“Most renowned international modern artist ever to have resided in Chicago”

Laszlo Moholy-Nagy re-awakens the spirit for industrial abstraction far and wide and especially in Chicago. Several recount that his honorary exhibit at the Art Institute of Chicago makes them feel that he has merely stepped out for a brief moment.

‘Future Present’ at the Art Institute of Chicago, continues to welcome viewers until January 3rd. Chicagoans are flourishing in abstract art and the influence Moholy-Nagy had over architecture in their city, including the founding of the New Bauhaus at the Institute of Design now a part of the Illinois Institute of Technology. Others at Guggenheim are found critically thinking about how to illustrate his concepts and endeavors into a simplified poster, which is not an easy feat considering the breadth of his contributions.

Matthew Witkovsky, the chair and curator of the Art Institute’s department of photography expresses his motive and pursuits while planning this exhibition. He worked alongside two other curators from the Guggenheim Museum in New York and Los Angeles County Museum of Art. Their aim was to reflect a full picture on Moholy-Nagy’s contributions to various disciplines and how they interrelate. By the way, Chicago isn’t shy of other famous abstract exhibits; Rifat Chadirji’s exhibition at the Graham Foundation is “an unlikely and unintentional companion piece to the Art Institute’s.”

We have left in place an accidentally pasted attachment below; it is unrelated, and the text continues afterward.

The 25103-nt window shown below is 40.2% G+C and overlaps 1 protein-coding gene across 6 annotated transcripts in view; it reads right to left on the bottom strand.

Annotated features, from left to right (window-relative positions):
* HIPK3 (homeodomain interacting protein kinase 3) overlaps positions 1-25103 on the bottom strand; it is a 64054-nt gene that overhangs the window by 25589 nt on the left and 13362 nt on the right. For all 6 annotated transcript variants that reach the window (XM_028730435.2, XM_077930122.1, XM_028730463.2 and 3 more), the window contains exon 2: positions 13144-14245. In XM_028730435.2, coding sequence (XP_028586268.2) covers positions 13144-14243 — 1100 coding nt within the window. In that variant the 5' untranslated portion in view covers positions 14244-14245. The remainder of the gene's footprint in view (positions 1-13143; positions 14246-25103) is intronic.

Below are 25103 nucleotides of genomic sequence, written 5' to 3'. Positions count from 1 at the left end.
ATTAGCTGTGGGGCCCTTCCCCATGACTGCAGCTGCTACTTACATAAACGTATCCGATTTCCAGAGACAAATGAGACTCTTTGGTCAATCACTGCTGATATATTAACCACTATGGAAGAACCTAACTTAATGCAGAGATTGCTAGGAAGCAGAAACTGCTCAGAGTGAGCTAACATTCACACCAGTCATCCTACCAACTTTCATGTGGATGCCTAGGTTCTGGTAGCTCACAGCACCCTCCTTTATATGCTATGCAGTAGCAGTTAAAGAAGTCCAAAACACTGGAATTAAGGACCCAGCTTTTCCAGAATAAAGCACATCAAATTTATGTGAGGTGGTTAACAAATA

When the camera and industrialization occurred, there was a new economical context; a new society and also a new class (the Bourgeoise in France who then had material power) with money to spend. Artists explored their own ideas and thus a different aesthetic was influenced as abstraction. During post-modernism, the context changed again; we put less attention to the artist’s skillset and their ability to represent or interpret reality. We began to let go of authorship, a signuature element, a major name. Collaborative processes became important, installation work became important. But there was always a debate because new ideas are always influenced by sociopolitics. | Bibiana Suárez, BFA, MFA SAIC

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